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Keep Your Sanity: Ignore the NFL Network Top 100

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Keep Your Sanity: Ignore the NFL Network Top 100

The NFL Network’s Top 100 list occupies the same place in my life as Keeping up with the Kardashians.

You heard me correctly. They’re both well-produced TV shows. I have very little respect for either, but I also find it hard to look away. They both consist of fascinating nonsense, which is why it’s a waste of time—however tempting—to let either stay on the mind after the TV is turned off.

For what it’s worth, I only keep up with the Kardashians because my girlfriend watches, but I could easily find something else to do. I get trapped. Likewise, no matter how often I tell myself not to care about the Top 100, I found myself ready to step up on my soap box about underrated and overrated players revealed so far in this year’s list.

I was prepared to write an analysis of the Packers’ roster, lamenting the lack of elite players surrounding Aaron Rodgers through the years, despite a long list of good or very good players on the team every year. And my initial reaction to seeing David Bakhtiari at No. 91 this year—as well as his unranked status last year—is about as close to outrage as I get. I’m not much for ranting, but I had to show some restraint when I saw that. (I mean, seriously. He’s a top-three player at a premium position. He may be the best pass protection lineman in an increasingly pass-driven league. Shouldn’t that justify a top-50 ranking automatically? But, anyways, I’m not going to rant about it.)

As hard as it is as fans, we should be treating the Top 100 how Bakhtiari is treating it: as a meaningless way to keep eyes on the NFL in the least eventful part of the league calendar. Bakhtiari’s online reactions to his place on the list have been appropriately light-hearted, stating that his goal for the next year is to move up 22 spots, so that his ranking can match his jersey number. Nice.

There’s no perfect way to rank players, and maybe that’s why we like debating it so much. But the Top 100 is just one flawed system, much like Madden ratings or Pro Football Focus scores. None of these should be followed religiously, and ultimately, none matters.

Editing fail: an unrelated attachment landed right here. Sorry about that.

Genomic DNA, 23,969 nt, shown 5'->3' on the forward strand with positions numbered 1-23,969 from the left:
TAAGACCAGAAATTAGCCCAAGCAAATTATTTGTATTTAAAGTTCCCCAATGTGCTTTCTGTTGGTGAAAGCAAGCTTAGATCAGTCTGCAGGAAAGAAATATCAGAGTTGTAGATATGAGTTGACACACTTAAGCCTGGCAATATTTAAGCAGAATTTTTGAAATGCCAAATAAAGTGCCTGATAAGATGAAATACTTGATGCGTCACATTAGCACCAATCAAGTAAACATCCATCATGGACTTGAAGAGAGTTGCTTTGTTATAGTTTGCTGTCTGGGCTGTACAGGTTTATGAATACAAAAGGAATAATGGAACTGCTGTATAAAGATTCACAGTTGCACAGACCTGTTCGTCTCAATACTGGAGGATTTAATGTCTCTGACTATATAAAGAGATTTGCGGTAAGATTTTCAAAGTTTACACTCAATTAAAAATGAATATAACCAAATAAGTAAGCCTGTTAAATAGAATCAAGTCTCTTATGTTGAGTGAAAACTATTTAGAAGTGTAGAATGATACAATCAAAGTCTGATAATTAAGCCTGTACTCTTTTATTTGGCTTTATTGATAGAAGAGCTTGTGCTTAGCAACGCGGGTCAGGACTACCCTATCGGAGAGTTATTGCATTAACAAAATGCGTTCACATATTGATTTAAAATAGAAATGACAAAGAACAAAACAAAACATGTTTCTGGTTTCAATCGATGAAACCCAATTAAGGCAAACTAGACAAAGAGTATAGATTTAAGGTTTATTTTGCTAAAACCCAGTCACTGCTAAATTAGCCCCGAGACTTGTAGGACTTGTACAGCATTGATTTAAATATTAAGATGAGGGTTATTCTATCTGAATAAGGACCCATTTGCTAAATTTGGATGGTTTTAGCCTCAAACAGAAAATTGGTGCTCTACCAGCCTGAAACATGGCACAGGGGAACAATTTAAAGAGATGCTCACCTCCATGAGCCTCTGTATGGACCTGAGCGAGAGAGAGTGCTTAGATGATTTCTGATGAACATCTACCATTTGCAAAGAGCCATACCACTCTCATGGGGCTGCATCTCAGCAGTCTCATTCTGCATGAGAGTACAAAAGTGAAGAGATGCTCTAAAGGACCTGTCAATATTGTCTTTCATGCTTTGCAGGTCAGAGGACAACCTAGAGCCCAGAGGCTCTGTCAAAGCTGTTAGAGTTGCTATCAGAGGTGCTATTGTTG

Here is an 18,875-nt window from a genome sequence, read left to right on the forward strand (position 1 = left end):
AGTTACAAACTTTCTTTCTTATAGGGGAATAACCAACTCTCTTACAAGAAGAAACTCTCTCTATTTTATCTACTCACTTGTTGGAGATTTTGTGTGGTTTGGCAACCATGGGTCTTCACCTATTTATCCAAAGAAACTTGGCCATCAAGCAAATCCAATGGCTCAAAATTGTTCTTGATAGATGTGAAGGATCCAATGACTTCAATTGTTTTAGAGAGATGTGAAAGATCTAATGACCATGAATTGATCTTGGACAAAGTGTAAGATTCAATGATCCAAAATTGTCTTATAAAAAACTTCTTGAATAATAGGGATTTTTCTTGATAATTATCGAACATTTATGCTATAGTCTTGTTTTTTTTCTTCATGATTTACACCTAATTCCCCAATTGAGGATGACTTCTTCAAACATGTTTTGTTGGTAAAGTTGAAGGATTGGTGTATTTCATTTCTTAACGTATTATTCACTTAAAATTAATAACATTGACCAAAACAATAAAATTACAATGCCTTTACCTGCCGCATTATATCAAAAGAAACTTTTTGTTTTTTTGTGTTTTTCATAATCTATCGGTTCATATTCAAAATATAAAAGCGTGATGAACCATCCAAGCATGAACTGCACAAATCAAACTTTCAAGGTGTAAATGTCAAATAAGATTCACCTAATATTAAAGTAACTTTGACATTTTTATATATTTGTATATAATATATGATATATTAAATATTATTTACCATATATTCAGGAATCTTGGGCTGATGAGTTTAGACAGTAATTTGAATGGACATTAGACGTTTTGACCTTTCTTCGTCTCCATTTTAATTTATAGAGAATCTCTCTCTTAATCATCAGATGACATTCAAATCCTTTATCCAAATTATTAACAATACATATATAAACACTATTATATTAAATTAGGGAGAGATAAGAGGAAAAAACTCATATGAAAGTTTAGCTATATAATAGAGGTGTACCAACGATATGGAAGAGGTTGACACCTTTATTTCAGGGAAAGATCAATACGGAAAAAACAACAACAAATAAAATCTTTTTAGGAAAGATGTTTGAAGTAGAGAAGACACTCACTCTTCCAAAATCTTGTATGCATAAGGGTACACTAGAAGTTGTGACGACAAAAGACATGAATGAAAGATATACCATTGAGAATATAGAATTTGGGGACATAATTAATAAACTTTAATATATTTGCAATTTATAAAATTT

So, please, resist the urge to get outraged, no matter how high Casey Hayward and Micah Hyde are ranked or how underrated Davante Adams surely will be. Suppress that crusader instinct, regardless of how many quarterbacks outrank Aaron Rodgers this year. We all know the truth. Remember: it doesn’t actually affect how much of an assassin Rodgers will be in real life in 2018.

It’s no new discovery among committed football fans that the Top 100 isn’t the best way to assess talent. But I’ll never forget the moment I became disillusioned with what I had previously thought was the definitive rating of the NFL’s best according to the players themselves.

In 2014, it was revealed that Miami’s Charles Clay, a college fullback who had successfully transitioned into a starting-caliber tight end, was ranked higher than the Bears’ Matt Forte. That’s when I realized the players get it wrong quite a bit.

This particular binary system in the rankings was particularly offensive to me because I had watched both players very closely the year before. I spent the fall of 2013 in Miami, watching the Dolphins up close. I witnessed first-hand Clay’s breakout season, in which he caught 69 passes for 759 yards. He was good, but I don’t remember being genuinely impressed at any point that season.